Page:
Mr. Logvinov also actively participates in several IEEE standards development working groups with the focus on the IoT and Communications Technologies. Mr. Logvinov is the chair of the IEEE P2413 “Standard for an Architectural Framework for the Internet of Things" Working Group. He helped found the HomePlug Powerline Alliance and is the past President and CTO of the Alliance. Mr. Logvinov has twenty four patents to his credit and has been an invited speaker on multiple occasions.
Clint Andrews is a professor in the Bloustein School of Planning and Public Policy at Rutgers University, and was previously director of the Urban Planning program. His expertise is in the substance and processes of energy and environmental planning and policy. He was educated at Brown and MIT as an engineer and planner. He is a member of the American Institute of Certified Planners, a LEED Accredited Professional, and a licensed Professional Engineer. Previous experience includes working in the private sector on energy issues, helping to launch an energy policy project at MIT, and helping to found a science policy program at Princeton. Andrews currently serves on the Board of Governors of the American Collegiate Schools of Planning, and is a past member of the Board of Directors of the Institute for Electrical and Electronics Engineers (IEEE) and the International Society for Industrial Ecology, and a winner of the IEEE’s 3rd Millennium Medal. His books include Industrial Ecology and Global Change, Regulating Regional Power Systems, and Humble Analysis: The Practice of Joint Fact Finding.
Jared Bielby received a double master's degree at the University of Alberta, Canada, in information science and digital humanities with a thesis route in the field of information ethics. He works as an independent consultant in information ethics and internet governance. He currently serves as co-chair for the International Center for Information Ethics and editor for the International Review of Information Ethics. He is moderator and content writer for the Institute of Electrical and Electronics Engineers' (IEEE) Collabratec Internet Technology Policy Forum (IEEE-ETAP) and is founder and editor-in-chief of The Freelance Netizen. His research and writing looks at the interdisciplinary connections between information & communication technologies (ICTs) and information ethics, digital citizenship and culture. Bielby has written and spoken internationally on subjects of information ethics, internet governance and global citizenship in a digital era.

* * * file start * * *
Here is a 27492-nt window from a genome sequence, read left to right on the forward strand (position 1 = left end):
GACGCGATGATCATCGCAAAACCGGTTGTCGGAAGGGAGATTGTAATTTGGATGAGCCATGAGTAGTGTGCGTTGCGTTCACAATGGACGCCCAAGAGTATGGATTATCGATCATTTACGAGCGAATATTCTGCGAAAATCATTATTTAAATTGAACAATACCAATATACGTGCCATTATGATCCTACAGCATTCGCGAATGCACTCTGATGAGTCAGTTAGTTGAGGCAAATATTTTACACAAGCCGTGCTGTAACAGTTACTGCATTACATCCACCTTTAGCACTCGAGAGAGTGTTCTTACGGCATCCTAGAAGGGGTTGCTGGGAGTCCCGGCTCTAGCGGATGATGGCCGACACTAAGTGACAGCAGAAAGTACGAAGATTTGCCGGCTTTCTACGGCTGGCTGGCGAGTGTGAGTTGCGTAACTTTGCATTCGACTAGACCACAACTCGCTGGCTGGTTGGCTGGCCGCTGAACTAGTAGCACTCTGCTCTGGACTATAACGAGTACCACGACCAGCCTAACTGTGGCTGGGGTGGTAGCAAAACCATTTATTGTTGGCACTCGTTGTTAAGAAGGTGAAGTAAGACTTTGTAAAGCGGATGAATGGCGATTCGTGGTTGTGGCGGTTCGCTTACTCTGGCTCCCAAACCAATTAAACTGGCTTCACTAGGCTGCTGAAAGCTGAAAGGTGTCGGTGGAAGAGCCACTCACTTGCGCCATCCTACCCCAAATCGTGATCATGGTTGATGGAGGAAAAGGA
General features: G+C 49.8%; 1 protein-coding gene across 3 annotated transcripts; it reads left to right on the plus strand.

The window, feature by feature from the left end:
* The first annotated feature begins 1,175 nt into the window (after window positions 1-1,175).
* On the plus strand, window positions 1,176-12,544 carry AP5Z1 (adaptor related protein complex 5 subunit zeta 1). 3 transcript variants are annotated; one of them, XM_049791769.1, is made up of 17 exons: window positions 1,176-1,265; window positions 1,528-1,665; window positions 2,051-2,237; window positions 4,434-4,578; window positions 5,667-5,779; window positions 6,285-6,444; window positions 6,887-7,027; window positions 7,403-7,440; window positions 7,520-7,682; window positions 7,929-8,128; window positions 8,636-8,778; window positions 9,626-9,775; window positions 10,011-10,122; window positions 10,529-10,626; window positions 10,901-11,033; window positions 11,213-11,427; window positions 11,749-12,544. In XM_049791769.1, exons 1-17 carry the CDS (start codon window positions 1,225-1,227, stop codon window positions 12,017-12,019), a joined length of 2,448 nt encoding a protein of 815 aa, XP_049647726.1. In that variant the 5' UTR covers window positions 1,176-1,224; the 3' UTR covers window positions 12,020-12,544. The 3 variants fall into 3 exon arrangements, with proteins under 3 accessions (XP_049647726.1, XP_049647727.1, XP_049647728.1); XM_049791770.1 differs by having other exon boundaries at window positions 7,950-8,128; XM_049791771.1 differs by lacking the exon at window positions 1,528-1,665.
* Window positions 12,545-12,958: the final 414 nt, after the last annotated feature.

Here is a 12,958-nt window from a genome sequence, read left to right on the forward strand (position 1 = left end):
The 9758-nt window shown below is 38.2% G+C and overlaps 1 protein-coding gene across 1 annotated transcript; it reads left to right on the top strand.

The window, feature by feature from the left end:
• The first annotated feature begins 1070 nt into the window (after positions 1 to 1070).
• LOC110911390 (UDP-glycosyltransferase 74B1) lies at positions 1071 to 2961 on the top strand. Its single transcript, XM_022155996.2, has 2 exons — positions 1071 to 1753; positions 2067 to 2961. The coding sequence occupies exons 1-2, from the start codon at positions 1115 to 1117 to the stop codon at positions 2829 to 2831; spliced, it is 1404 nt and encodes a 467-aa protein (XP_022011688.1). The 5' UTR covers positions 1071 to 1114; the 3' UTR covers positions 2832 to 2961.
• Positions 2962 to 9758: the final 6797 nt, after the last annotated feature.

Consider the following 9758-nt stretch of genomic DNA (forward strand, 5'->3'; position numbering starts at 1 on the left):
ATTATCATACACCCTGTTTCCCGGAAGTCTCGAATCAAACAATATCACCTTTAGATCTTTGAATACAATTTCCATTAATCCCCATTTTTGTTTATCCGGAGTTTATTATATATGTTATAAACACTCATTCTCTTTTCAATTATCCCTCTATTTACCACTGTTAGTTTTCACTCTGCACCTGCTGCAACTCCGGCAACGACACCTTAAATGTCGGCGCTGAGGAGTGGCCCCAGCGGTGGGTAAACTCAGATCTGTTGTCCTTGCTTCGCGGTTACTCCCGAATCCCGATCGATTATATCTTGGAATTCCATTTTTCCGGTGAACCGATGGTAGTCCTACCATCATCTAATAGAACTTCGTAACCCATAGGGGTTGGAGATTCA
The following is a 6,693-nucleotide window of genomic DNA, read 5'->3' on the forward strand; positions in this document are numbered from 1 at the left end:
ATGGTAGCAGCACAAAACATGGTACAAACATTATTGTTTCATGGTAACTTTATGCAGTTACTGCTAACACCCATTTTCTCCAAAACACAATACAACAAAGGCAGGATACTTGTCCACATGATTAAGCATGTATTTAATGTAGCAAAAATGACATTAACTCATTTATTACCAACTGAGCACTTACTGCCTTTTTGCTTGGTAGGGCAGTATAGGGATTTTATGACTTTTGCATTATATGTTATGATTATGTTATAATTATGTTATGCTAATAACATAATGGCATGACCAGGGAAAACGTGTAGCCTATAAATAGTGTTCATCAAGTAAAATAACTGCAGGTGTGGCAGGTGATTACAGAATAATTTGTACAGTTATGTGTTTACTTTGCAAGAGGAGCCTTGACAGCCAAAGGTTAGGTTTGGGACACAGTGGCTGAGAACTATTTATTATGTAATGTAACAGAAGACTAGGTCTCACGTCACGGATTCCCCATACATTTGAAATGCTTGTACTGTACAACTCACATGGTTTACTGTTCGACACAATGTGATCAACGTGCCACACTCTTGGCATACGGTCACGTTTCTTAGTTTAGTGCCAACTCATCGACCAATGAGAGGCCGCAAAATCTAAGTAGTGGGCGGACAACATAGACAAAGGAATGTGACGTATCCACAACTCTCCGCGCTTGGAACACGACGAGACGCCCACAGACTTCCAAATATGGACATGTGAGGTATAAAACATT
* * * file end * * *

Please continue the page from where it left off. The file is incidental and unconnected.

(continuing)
Dr. Glenn A. Fink has specialized in computer security, bio-inspired technologies, visualization, and human-centric computing at PNNL since 2006. Dr. Fink is the lead inventor of PNNL’s Digital Ants technology, which Scientific American cited as one of ten “world-changing ideas” in 2010. His recent research areas include bio-inspired cyber security and privacy for the Internet of Things (IoT). Because of the broad applicability of IoT Dr. Fink has found himself becoming familiar with topics ranging from entertainment to automotive systems to Internet-enabled cattle.
Dr. Fink’s dissertation, “Visual Correlation of Network Traffic and Host Processes” fostered the Hone technology that was further developed at PNNL and is now open source software. Dr. Fink worked for 15 years as a software engineer for the Naval Surface Warfare Center in Dahlgren, Virginia on projects such as the Trident ballistic missile program, a unified ground-control station for unoccupied aerial vehicles, and a virtual operations network for rapid-deployment coalition warfare. Dr. Fink served for 11 years as an Army Reserve officer in the Signal Corps where he attained the rank of Captain and commanded a communications company.
Peter M. Fonash is the Chief Technology Officer for the Department of Homeland Security's Cybersecurity and Communications Office. He has previously held positions as Director of the National Communications System; Special Assistant to the Staff Director, Federal Reserve Board; and at the Defense Information Systems Agency, Chief of the Advance Technology Office, and Chief of the Joint Combat Support Applications Division. Fonash received a B.S. in electrical engineering and an M.S. from the University of Pennsylvania, an MBA from the Wharton School and a Ph.D. in information technology and engineering from George Mason University. He is Adjunct Faculty at the University of Tulsa, an Advisory Board Member at George Mason University School of Engineering, and a Member of the IEEE.